Sir John Richardson to the Times (23 June 1855)



Sir, - In the article on "Arctic Voyages" published in The Times of this morning, there is an omission which, in justice to the memory of the intrepid crews of the Erebus and Terror, I beg you to supply. I allude to the writer having, in common with Lord Palmerston and Mr. Mackinnon, failed to ascribe the discovery of the North-West Passage to the remnant of the crews of Franklin's ships, who made the passage in the spring of 1850, precisely in the same since it was performed in October of the same year, over the ice, by the party sent out from Prince of Wales' Strait by Captain M'Clure.

That the boat dragged by the 40 determined men whose bones are blanching near the mouth of Great Fish River proceeded from the ships or their wrecks lying in a waterway continuous with the sea that washes the continent, however much it may be encumbered with drift ice, is proved by the fragments of the ships' fittings that had drifted to Finlayson Islands, off Cambridge-bay, and were picked up there by Captain Collinson ; and also by a spar, to which the same origin can now be ascribed, found by Dr. Rae the previous year in the same channel. The following brief extracts from a letter addressed by Sir John Franklin to me in January, 1845, tend to show that he purposely sought an entrance into the line of water that washes the shores of the main land :- "There are only two ways which afford the prospect of success in ships – that between Cape Walker, the western part of North Somerset, and Bank's-land, and the other by Wellington Channel. .. You will, of course, agree with me in stating that I consider the water communication along the coast of America to have been already proved by our expeditions and those of Dease and Simpson. ... But how a ship is to be got near the coast, where I suspect navigable water will be principally found, is the question. ... I cannot as yet relinquish my impression that the vicinity of land is favourable for the opening of the ice ; and hence I am desirous of striving to get the ships near the coast, where we know lanes, if not a considerable extent of water, are to be found." ...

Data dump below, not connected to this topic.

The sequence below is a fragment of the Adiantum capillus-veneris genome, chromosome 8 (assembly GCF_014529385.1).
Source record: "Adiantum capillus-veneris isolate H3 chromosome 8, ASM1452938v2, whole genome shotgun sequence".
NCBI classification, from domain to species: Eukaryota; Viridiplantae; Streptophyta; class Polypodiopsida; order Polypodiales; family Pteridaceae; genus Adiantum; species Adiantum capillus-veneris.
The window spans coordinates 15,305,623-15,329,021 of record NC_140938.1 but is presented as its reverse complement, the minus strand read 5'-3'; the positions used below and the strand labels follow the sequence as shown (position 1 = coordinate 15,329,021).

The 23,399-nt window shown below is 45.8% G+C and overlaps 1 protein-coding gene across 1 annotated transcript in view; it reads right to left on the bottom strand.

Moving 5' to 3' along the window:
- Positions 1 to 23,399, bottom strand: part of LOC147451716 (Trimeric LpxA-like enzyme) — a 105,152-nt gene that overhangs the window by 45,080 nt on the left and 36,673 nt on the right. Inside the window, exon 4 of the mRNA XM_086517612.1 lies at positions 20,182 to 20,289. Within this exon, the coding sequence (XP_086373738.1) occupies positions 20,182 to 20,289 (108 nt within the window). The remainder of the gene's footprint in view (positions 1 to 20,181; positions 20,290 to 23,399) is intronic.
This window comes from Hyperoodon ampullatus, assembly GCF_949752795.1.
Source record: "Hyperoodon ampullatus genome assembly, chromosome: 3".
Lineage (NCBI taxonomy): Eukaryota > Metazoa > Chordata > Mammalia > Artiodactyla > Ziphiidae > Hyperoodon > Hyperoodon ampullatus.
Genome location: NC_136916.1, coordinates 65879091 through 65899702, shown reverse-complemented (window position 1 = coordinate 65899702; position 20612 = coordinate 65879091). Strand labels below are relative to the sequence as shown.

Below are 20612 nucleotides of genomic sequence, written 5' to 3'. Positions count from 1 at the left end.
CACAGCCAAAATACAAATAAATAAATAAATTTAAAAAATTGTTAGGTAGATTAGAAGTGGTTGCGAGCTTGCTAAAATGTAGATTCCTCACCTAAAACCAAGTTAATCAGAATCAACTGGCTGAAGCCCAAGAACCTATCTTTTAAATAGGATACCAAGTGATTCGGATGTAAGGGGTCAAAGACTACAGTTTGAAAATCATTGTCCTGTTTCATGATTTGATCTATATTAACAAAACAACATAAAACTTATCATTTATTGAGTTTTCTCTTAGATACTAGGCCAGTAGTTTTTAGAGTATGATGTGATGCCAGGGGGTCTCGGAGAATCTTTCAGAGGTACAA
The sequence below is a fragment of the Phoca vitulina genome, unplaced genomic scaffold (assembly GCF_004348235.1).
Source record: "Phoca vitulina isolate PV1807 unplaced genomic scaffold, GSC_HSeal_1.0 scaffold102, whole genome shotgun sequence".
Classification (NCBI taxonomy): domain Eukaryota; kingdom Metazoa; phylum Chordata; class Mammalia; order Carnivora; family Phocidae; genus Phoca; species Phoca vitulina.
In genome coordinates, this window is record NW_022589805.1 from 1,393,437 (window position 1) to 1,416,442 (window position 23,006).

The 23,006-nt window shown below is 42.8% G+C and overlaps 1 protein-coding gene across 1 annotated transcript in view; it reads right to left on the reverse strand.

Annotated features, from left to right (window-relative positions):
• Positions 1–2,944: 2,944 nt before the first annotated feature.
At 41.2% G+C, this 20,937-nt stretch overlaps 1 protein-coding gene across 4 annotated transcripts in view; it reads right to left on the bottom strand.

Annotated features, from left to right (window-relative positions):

Whether Franklin, after leaving Beechey Island, carried his ships to the eastward or westward of Cape Walker will perhaps be ascertained by Mr. Anderson, who is now, I trust, descending the Great Fish River to collect written documents and other relics of the ill-fated ships ; but I think that no dispassionate reasoner can doubt that the priority of discovery rests with the Erebus and Terror, the Investigator being at least six months later. But the praise due to the dauntless resolution and skill by which a ship was navigated almost within sight of Parry's farthest advance from the east is due to Captain M'Clure, and, as his brave predecessors are beyond the rewards which the country is ever ready to bestow, the national gratitude cannot be more worthily shown than in granting the proposed reward to him and to the crew that so ably supported him.

Captain Collinson is entitled to rank as a "third" discoverer of a north-west passage, having performed a similar exploit to M'Clure's by a more southern channel and as a later date ; but he was fortunately able to extricate his ship, and was not therefore under the necessity of saving his men by travelling over the ice.

I have the honour to be, Sir, your obedient servant.


Lanerigg, Grasmere, June 21.

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About this document ...

  • Written by: Sir John Richardson
  • Published in: The Times (London, U.K.)
  • Date: 23 June 1855
  • Page(s): 5
Sunken ship